Wednesday, April 16, 2008

My Life in Economic Terms: One Year Equals $100... Kind Of

The Seattle Supersonics are likely moving. If you weren't aware of this, it's quite OK. It's just the NBA, after all. To go with the story,'s Page 2 is running a survey to see just what you'd give up to save your favorite pro sports team. Some of my answers actually surprised me, at least in comparison to my other answers. For example, I said I'd only be willing to pay $100 to see my team win the championship this year, but that I'd also be willing to give up a year off the end of my life to see the same event. To tell the truth, I'd probably be willing to pay more than $100 for the Falcons to win the Super Bowl, but the next step up was $500, which is a little steep for me.

The odd thing is that I wouldn't give up a year of life for just $100, despite apparently considering them equal tender when it comes to pro sporting championships. Despite this, I don't think giving up that last year of my life is really such a big deal. After all, you're giving up what is likely to be in the top five worst years of your life in exchange for at least three months' worth of bragging rights. It seems like a fair trade for me. Giving up a year of misery for three months of elation? No question.

Actually, if I were a fan of a team like the New England Patriots or Dallas Cowboys or even cared enough about baseball for the Braves to be my team, this would be a moot point. I wouldn't need to spend anything to see a championship. I'm OK with my team not winning every year or even most years, so I can see them lose a few times without being crushed. My favorite pro team, however, is the Atlanta Falcons. They've never won a championship and aren't looking to do so any time soon. I think I'd actually have to give up a year of my life for those losers to put together a Super Bowl season.

Here are a few of the other questions from the survey, my answers and analysis:

"1) What is the least amount of money it would take for you to let your favorite team move?" Answers ranged from $200 to $1 million and no price. I chose $1 million, although honestly, this is a matter of gray areas. Do I actually have any real power here? If yes, then I'm milking it for all its worth. I'd like to be able to quit working off of this transaction. If they're just being nice, I'd really settle for much less in consolation prizes for my loss.

"5) Your local government agrees to build a new sports complex to keep your favorite team in town. But spending on roads and education will be cut. Are you OK with this?" Of course I'm not OK with this. I already find it offensive that cities already more or less subsidize professional sports. I really think those roads and schools have more to do with the success (or lack thereof) of your city than the quality of your professional sports industry. I may just be a bit idealistic and naive, but how is it that I'm in the minority here?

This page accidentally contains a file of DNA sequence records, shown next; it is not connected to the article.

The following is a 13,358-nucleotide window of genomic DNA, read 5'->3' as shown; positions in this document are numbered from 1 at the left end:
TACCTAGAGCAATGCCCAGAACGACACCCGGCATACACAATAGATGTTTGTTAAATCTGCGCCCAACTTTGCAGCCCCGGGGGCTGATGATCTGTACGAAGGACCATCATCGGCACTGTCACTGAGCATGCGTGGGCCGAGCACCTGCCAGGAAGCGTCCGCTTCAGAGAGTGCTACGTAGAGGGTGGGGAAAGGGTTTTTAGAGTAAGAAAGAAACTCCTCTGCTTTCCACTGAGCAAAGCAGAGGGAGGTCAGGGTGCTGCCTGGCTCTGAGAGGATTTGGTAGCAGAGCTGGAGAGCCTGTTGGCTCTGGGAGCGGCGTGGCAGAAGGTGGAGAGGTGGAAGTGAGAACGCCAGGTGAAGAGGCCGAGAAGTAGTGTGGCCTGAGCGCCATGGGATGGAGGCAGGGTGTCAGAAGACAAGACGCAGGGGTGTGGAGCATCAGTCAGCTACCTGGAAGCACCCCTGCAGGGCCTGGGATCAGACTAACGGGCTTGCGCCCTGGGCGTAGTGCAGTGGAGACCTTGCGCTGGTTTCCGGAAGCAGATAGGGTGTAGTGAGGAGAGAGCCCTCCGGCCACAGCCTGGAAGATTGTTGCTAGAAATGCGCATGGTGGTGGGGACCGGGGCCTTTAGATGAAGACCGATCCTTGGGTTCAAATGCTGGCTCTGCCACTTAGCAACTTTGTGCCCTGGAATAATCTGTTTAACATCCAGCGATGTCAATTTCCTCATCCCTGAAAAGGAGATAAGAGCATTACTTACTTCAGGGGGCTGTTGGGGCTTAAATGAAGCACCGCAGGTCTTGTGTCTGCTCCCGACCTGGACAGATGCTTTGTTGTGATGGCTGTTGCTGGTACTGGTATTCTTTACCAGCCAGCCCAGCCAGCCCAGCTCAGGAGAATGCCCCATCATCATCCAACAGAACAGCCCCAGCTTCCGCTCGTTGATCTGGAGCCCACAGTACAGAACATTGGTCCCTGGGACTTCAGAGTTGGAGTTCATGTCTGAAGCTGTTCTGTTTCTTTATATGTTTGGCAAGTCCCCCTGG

"8) If money/career wasn't an issue, would you move with your favorite team?" Even ignoring the fact that they also left out family considerations (the reason that I'm still living on the East Coast), this is a ridiculous question. What if my team moved to the Rust Belt or to some state where the legal limit on alcohol content in beer makes most of my favorite tipples illegal? What if they moved somewhere the average summer temperature is more than 85 degrees? I may be willing to give up a year of my life for a chance to get my favorite team a championship, but I'm not willing to follow them anywhere I don't already want to go. The Falcons are moving to Portland, OR? I'm there. They're moving to Birmingham, AL, or Los Angeles? Forget it. I'll just pick a new team.


Julie said...

With Matt's jersey, we've got at least $400 in Thrashers merchandise, so I would probably be willing to pay $500 to keep them here. I'd have to spend it anyway to replace all the stuff. Or not.

Sports teams are fluid, so I think it's kinda dumb to get so attached. Your team is really only a logo. The players go where the money & contracts take them. Your team will effectively be gone in a few years anyway.

Courtney said...

You would really give up the last year of your life for a game? But what if NEXT YEAR is the last year of your life? Better start saying your goodbyes.

Mickey said...

Courtney makes a really good point. So does Julie. It's really just a logo and a name we're following.

Also, to those who came here on my recommendation: I swear he doesn't do a lot of sports posts.

JustinS said...

Mickey's making us come visit, so I thought I should comment while I was here to prove I followed his orders before he starts issuing beat-downs...

I took the same survey a few days ago and was a bit surprised at how little I apparently care about the Blazers. I'm all up in arms about the Sonics thing, and yet I wouldn't give up the last year of my life for Portland. Go figure.

Chris said...

Well, come on, the idea of giving up the last year of your life is so abstract that it pretty much holds no value. Since you don't know which year is to be your last, you wouldn't even know you had given it up.

Unless when you got to hell, the devil was all like, "Oh, you're early." Then you'd have to sit in hell's waiting room with some pop princess who had offed herself via drug overdose, plus maybe some dumbass teenager who played the choking game one time too many.

Then that would suck, wouldn't it?

Jacob said...

Chris makes a solid point (and is exactly where I'm coming from). Judging from family history and lifestyle, I'm at least making my 90s. Plus, if next year is my last year, I really don't see how going one year early makes that much difference. It's not like I could plan for it anyway.

And Mickey, I kind of thought this was more of a commentary of the value of life than it was sports.